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What To Eat In Summer: Expert Tips To Recharge Your Diet

May 13, 2024

4 min read

It can be hard to figure out what to put on your plate during brutal summer months to stay energetic, hydrated, and cool from within. Here’s a guide to help.

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A beautifully set dining table adorned with deliciously prepared food.
Shayonee Dasgupta- Fluent Health

SHAYONEE

DASGUPTA

When the mercury starts sizzling, you must be extra careful regarding what goes on your plate. While scoops of your favourite ice cream can provide momentary relief from the scorching heat, your summer diet needs to help your body thrive—not just survive. 

Not sure what to eat in summer? Looking for inspiration to whip up light summer meals? Here’s everything to help keep your nutrition game strong.

Why Do You Need A Healthy Meal Plan In Summer?

Consuming a healthy and balanced diet across all seasons is key to optimal health. But summer nutrition choices are even more critical due to the following:

  • The rising temperature directly impacts your appetite—a study found declining food intake “to compensate for environmental heat”. In China, a consumer behaviour study discovered that for every 1-degree Celsius rise, food intake drops by 0.11%. Notably, women tend to be more sensitive to temperature fluctuations than men.
  • Summer hampers digestion due to a decreased blood flow—as the body temperature increases, your brain redistributes the blood flow away from the abdominal region toward the skin to promote sweating. A slower digestion can potentially cause nausea, bloating, flatulence, and cramps.
  • Excessive sweating, overexposure to the sun, and exerting oneself can all lead to dehydration - one of the most common concerns people face in the heat.
  • Knowing what to eat in summer is key to preventing falling prey to other health issues, such as exhaustion and heat stroke.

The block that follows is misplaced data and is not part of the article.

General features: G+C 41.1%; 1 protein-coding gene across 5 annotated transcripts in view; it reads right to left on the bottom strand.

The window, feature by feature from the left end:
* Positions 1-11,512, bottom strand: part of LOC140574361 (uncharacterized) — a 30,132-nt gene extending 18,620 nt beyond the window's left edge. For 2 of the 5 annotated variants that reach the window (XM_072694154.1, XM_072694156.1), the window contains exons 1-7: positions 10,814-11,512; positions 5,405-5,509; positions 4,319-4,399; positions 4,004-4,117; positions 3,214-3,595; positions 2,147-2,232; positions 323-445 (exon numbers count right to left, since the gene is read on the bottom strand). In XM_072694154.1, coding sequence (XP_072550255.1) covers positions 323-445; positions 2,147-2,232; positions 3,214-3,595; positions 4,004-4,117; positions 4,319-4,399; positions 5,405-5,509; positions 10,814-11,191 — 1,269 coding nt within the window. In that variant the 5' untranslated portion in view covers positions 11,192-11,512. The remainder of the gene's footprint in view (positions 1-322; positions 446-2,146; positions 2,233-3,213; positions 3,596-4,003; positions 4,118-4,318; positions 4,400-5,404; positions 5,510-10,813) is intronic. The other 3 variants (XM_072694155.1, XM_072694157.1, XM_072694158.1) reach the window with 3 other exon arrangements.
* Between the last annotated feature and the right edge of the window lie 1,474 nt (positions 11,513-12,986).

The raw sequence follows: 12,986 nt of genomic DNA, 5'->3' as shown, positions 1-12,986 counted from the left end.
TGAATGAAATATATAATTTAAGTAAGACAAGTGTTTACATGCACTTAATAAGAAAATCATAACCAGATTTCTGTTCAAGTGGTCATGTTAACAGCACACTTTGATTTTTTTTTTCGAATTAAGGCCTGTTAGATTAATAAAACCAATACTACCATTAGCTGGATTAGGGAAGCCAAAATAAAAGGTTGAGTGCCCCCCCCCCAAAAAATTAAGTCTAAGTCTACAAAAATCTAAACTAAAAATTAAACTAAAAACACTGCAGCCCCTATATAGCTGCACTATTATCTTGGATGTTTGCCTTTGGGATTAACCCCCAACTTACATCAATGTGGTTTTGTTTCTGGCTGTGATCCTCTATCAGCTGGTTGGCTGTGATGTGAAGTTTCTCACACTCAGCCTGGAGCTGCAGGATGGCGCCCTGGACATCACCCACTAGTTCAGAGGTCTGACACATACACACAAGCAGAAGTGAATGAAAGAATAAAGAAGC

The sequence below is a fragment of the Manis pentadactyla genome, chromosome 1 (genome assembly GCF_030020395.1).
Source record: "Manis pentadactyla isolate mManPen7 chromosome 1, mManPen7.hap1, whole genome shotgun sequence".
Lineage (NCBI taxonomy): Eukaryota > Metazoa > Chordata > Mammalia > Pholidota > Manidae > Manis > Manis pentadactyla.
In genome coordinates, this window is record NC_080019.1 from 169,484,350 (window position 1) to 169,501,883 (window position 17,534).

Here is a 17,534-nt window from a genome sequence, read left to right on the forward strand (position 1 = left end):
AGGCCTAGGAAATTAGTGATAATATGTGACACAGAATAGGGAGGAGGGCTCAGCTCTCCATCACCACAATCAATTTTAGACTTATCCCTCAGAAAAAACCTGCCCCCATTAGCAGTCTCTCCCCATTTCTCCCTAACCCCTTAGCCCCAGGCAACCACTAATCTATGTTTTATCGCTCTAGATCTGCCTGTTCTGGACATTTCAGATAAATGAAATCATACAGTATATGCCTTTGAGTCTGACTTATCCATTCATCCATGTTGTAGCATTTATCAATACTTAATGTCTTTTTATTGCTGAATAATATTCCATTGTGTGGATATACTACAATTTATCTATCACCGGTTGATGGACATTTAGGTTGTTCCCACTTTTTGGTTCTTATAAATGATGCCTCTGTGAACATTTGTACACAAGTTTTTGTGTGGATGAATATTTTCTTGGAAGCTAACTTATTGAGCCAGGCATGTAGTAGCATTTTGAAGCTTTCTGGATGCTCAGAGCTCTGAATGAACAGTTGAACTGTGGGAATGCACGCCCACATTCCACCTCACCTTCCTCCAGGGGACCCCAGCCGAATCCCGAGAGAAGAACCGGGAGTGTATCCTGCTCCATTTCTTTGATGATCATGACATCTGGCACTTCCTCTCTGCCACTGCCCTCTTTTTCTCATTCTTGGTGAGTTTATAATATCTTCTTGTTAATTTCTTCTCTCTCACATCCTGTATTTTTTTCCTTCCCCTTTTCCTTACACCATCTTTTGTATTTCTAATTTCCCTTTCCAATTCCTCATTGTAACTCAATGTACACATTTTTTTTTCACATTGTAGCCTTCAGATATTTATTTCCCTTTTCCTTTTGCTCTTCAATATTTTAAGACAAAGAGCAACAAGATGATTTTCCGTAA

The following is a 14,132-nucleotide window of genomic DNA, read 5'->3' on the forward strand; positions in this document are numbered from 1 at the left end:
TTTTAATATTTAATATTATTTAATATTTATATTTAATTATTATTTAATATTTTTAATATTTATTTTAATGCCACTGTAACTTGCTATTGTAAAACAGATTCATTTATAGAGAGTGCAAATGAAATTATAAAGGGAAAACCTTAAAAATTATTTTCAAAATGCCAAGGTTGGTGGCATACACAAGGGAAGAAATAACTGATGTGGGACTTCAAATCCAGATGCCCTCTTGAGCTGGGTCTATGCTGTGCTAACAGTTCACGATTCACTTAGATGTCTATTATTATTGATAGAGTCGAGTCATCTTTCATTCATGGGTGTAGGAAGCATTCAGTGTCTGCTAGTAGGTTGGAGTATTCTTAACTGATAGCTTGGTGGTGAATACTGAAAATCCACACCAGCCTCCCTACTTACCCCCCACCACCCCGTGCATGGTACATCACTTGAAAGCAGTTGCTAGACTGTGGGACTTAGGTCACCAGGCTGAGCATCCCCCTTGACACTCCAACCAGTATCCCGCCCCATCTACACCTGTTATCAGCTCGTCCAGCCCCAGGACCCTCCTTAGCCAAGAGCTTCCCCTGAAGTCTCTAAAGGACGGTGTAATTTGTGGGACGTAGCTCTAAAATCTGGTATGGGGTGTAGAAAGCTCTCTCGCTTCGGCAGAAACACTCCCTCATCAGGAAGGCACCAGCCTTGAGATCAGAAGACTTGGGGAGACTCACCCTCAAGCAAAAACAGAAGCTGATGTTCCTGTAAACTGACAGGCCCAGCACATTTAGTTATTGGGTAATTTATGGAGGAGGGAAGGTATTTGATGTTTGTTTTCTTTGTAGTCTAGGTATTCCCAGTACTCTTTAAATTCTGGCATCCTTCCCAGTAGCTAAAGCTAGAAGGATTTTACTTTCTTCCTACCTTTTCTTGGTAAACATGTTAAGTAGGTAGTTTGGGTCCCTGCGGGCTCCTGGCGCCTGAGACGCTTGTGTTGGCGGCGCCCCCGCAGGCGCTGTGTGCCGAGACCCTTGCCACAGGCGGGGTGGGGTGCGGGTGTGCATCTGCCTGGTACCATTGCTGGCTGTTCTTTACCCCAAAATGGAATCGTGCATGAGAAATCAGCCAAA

Unlocking the key components of a summer meal

Summer fruits and vegetables

Aligning your diet with the season is vital for deciding what to eat in summer, explains Shreya Shah, a clinical dietitian. “Eating seasonal fruits and vegetables ensures peak nutrition because you’re quite literally getting produce picked fresh with minimal time from farm to your market to your kitchen,” Shah adds. Leverage summer’s bounty and opt for summer fruits and vegetables to meet nutrition needs, stay hydrated, and cool off naturally.

Protein

Opt for lean proteins like eggs, grilled fish, or chicken for a reduced intake of calories and fat. 

Chickpeas, greek yoghurt, and tofu are excellent options for those on a plant-based diet.

Hydration

Staying hydrated is critical to replenish fluids lost through sweat. How much water you need varies based on factors like age, activity level, comorbid diseases and temperature. Talk to a medical professional to evaluate the optimal amount for you.

Prefer something more exciting than water? “Drink naturally cooling beverages like coconut water, kokum sherbet, sattu sherbet, bel sherbet, buttermilk, and sugarcane juice,” suggests Shah.

What to eat in summer: A healthy meal plan for the scorching season